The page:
Temperatures below 35°F can kill the rhizomes. Above 50°F, the warmth can cause moisture loss and dehydration.

5. Schedule Regular Check-Ups

Ensure your stock stays healthy by marking a date on your calendar, like the first of the month, for regular monthly check-ups.

To prevent transfer of rot, any bulbs that are mushy, soft, or smelly should be discarded promptly (but not in the compost) along with the paper it was wrapped in.

Once spring arrives, give them a final wellness check, then plant out into containers or the garden as outlined in our guide on growing irises for fragrance and color.

Beautiful, and Tough!

Along with their outstanding beauty, irises are tough and built to withstand frigid temperatures.

But if we’re left with unplanted rhizomes when frosty weather arrives, it’s good to know they can be lifted and stored safely for spring planting.

A close up horizontal image of irises growing in the spring garden pictured on a soft focus background.

For success, be sure to clean, cure, and dust them first, wrap for protection, and maintain cool temperatures.

And don’t forget to do monthly check-ups to ensure the roots that you plan to plant are healthy for next year’s growing season.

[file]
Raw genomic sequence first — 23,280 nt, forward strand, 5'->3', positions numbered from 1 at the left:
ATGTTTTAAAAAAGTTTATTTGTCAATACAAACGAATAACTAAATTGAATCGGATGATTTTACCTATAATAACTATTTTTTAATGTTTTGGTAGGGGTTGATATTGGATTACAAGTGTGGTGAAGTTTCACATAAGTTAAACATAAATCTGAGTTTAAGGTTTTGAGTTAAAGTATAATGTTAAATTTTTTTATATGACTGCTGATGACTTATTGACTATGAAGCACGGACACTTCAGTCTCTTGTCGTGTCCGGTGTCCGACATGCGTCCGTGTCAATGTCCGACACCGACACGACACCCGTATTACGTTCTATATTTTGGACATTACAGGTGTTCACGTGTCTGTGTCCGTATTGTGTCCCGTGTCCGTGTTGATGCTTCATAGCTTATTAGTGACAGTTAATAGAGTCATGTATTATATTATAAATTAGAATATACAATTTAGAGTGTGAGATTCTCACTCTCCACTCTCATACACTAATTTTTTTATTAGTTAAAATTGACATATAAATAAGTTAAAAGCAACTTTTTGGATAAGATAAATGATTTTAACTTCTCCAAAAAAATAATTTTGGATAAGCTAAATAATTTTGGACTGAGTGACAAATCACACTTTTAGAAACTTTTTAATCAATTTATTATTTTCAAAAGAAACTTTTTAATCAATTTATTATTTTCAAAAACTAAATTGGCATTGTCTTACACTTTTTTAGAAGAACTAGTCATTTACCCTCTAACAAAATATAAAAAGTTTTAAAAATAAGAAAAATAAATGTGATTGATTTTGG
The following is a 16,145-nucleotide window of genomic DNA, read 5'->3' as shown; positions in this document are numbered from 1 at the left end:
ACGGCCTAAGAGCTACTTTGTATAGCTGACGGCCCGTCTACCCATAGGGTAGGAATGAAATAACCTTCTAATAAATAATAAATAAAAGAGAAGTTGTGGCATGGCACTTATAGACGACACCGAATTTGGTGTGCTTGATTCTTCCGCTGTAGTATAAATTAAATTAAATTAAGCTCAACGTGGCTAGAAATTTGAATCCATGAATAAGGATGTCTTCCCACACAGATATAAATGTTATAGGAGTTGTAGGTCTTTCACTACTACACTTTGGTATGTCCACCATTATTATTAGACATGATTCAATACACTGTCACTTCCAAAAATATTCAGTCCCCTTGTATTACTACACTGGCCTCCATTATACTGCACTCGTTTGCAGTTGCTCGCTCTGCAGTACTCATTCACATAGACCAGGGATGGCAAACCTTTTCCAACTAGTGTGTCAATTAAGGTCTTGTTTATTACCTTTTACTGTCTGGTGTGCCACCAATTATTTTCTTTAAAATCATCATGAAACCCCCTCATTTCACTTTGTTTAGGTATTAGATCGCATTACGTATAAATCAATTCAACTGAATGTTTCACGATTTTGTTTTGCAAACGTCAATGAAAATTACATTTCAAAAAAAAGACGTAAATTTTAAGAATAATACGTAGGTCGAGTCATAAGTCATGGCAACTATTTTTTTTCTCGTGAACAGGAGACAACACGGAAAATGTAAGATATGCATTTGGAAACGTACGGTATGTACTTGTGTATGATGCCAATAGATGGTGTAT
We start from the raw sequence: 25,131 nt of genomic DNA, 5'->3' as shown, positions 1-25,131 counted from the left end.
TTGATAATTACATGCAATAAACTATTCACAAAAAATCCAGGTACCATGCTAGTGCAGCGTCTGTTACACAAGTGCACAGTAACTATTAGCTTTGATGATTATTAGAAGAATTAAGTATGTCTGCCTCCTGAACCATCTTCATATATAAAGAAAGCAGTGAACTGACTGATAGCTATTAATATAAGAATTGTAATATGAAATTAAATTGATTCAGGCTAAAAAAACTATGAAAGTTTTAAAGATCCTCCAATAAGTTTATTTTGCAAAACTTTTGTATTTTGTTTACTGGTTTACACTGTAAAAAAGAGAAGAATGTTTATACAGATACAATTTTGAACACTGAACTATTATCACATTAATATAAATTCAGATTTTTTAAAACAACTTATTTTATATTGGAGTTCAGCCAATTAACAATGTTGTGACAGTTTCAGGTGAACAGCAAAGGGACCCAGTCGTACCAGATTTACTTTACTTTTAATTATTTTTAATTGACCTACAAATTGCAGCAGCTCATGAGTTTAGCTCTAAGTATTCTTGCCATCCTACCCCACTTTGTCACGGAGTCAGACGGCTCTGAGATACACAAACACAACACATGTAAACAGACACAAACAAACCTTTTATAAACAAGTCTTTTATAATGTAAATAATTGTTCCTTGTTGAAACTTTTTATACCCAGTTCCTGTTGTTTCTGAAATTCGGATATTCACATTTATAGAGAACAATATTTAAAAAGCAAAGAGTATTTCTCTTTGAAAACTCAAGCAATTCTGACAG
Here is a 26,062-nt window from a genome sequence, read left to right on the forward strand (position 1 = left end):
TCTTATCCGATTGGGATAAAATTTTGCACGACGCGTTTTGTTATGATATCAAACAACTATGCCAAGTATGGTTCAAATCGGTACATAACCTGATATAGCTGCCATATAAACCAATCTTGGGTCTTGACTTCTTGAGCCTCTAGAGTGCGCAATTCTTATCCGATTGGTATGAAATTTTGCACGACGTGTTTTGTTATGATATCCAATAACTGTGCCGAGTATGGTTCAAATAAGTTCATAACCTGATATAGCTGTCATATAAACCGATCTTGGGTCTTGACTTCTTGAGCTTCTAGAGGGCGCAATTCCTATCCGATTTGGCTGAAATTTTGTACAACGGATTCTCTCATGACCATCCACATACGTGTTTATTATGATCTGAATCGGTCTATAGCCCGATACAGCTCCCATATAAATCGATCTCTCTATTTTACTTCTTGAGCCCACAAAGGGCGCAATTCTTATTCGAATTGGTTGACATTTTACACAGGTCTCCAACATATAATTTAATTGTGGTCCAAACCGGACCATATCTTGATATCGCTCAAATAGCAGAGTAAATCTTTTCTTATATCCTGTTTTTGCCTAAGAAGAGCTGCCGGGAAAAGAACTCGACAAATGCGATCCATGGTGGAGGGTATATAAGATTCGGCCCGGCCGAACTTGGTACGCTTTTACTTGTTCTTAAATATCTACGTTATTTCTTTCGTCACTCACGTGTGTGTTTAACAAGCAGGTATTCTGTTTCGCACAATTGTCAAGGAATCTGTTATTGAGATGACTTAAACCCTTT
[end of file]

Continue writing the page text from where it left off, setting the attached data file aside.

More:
Do you store iris rhizomes in winter or leave them in the ground? Let us know in the comments section below and feel free to ask any questions!

And for more iris growing know-how, check out these articles next:

Photo of author


A writer, artist, and entrepreneur, Lorna is also a long-time gardener who got hooked on organic and natural gardening methods at an early age. These days, her vegetable garden is smaller to make room for decorative landscapes filled with color, fragrance, art, and hidden treasures. Cultivating and designing the ideal garden spot is one of her favorite activities – especially for gathering with family and friends for good times and good food (straight from the garden, of course)!